Etrian Odyssey Original Soundtrack
Etrian Odyssey Original Soundtrack
March 21, 2007
Buy at CDJapan
In this soundtrack to the RPG Etrian Odyssey (Etrian Odyssey in Japan) veteran composer Yuzo Koshiro brings to the table an old school feel to an old school game. Much like ye old dungeon crawls in the past such as Wizardry and Bards Tale, this game invites players to create their own party and head out into a large sprawling dungeon. As such, the soundtrack doesn’t really showcase the full power of the DS sound system, but instead gives into the nostalgia of the old sound chips from the early days of gaming. That being said this soundtrack is still a stellar work as long as you can look beyond the sound quality and listen to the composition.
Even though this soundtrack is an homage to classic sound, structurally it’s not extremely elaborate, but in my opinion it doesn’t need to be. You have the melodic voice, the rhythmic harmonies that work their magic underneath, and the drum track. One of the beauties of having a soundtrack pared down to the core elements like this is that if you have weaknesses they’re exposed for all the world to see. In this way Koshiro is a master craftsman, who knows how to draw out exactly what is needed at exactly the right time. An early example can be found in the early dungeon track, “The Green Green Woodlands,” which combines a simple yet catchy melody line, with an unobtrusive, yet effective background track. Everything is perfectly arranged into a nice neat package that, even though you’d never accuse it of being a live orchestra, still manages to draw you in.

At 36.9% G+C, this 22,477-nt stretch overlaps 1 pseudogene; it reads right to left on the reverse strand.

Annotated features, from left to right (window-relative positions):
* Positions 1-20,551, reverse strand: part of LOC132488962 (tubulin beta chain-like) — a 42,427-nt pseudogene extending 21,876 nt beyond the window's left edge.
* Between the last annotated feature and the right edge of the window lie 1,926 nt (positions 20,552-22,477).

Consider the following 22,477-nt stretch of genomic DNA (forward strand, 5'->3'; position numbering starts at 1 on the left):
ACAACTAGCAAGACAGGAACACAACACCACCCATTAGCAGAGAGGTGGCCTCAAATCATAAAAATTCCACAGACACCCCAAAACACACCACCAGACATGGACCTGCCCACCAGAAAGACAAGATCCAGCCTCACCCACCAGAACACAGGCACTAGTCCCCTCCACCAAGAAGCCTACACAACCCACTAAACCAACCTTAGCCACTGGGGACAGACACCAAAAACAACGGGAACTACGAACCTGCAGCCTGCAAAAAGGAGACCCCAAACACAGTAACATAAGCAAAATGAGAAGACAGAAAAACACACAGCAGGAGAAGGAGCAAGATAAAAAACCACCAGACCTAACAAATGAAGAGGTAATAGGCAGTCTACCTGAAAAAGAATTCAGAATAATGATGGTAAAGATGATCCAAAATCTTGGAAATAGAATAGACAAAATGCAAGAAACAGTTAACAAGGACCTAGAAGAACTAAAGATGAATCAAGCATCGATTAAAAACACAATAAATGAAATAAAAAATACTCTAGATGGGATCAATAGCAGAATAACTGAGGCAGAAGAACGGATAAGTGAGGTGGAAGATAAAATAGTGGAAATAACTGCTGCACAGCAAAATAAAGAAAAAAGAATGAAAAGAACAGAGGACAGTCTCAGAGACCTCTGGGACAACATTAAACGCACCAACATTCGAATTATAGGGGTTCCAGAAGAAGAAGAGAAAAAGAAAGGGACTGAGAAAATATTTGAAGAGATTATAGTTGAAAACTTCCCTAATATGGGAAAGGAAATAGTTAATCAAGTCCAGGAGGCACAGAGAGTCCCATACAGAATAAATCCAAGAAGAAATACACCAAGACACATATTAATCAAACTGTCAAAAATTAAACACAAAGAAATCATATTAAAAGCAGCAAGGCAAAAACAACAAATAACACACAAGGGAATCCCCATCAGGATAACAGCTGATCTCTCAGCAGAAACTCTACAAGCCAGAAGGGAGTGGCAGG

The one thing which I find lacking of the dungeon tracks is that they feel a bit too calm. Tracks such as “The Green Green Woodlands”, “The Vast Primeval Hidden Grove”, and “The Thousand Year Old Blue Woodlands” don’t generate a feeling like you’re entering a place where danger might be lurking around every corner. I’m sure they fit the environment well, but they feel a bit too calming.